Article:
The Algona Upper Des Moines from Algona, Iowa on August 24, 1898 · Page 3
Get access to this page with a Free Trial
Click to view larger version

The Algona Upper Des Moines from Algona, Iowa · Page 3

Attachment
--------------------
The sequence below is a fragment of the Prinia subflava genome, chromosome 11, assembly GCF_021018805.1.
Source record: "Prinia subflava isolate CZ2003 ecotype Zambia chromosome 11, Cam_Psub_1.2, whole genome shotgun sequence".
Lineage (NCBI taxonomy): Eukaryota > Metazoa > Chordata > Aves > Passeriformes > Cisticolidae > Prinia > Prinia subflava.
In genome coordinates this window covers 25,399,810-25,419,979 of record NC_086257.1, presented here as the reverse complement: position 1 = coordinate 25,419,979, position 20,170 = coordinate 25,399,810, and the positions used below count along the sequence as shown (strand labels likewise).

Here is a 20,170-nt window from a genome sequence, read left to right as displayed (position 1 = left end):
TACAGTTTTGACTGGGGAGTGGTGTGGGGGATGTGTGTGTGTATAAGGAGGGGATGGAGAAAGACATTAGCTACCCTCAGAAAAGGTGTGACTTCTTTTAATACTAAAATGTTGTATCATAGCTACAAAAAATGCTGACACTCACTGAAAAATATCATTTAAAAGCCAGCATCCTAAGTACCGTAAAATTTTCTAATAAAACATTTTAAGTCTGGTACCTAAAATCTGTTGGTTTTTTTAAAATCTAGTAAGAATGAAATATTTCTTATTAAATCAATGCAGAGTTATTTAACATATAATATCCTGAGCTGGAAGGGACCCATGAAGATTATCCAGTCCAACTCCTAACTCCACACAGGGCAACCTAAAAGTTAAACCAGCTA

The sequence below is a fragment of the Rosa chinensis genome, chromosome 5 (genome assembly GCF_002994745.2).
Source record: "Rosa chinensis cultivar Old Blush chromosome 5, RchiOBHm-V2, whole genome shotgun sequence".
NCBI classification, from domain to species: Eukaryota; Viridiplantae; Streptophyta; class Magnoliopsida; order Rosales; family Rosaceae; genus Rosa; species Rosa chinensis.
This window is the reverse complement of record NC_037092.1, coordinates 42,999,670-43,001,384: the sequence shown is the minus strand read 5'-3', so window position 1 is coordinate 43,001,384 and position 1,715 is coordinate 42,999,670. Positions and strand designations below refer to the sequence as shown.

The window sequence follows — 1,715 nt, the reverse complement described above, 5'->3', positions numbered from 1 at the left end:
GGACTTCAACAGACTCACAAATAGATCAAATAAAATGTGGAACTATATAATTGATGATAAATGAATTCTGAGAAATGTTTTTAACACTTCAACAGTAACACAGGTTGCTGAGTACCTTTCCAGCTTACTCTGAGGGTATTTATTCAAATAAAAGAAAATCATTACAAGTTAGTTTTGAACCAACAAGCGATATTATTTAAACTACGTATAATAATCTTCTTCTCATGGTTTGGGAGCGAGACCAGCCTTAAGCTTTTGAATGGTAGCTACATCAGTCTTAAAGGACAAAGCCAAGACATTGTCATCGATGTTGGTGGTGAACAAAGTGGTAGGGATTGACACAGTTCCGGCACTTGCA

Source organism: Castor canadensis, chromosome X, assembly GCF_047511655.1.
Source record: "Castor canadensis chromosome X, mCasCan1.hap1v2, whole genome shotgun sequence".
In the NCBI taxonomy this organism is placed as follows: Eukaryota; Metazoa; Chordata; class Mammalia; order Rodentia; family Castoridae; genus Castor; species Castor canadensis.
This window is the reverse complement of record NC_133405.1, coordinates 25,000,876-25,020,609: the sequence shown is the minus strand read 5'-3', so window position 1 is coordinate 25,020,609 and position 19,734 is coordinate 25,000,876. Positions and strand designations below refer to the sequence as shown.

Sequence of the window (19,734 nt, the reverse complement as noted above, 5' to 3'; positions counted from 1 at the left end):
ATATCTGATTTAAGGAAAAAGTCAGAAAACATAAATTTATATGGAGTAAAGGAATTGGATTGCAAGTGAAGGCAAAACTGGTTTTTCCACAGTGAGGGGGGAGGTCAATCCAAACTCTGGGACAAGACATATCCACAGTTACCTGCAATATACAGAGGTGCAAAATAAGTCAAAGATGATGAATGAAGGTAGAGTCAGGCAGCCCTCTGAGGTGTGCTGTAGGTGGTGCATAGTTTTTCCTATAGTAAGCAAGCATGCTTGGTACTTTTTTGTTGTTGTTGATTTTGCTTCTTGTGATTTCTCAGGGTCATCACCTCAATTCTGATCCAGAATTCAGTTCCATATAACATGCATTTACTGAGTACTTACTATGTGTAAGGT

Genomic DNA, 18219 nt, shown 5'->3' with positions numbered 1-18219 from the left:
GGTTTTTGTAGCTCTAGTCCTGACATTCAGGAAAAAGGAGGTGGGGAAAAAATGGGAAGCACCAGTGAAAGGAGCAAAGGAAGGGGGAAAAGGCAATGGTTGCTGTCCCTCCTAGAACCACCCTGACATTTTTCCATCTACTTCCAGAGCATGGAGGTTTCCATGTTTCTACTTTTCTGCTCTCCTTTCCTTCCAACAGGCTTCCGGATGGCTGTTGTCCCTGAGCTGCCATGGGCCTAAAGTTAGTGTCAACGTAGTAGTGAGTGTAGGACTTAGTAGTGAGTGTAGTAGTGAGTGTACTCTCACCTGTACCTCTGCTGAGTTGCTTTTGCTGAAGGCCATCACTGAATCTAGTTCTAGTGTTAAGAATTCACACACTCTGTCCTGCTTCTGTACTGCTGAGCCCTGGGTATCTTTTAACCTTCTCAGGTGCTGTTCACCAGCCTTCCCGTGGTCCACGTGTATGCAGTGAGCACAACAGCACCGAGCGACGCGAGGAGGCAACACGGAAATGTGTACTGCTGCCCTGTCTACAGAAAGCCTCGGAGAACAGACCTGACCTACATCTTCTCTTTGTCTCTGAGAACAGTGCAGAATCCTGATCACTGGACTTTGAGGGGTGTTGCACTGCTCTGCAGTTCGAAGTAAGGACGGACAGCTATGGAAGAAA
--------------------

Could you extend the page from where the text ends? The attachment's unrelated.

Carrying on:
Publication:
Location:
Algona, Iowa
Issue Date:
Wednesday, August 24, 1898
Page:
Page 3
Cancel
Start Free Trial

Page 3 article text (OCR)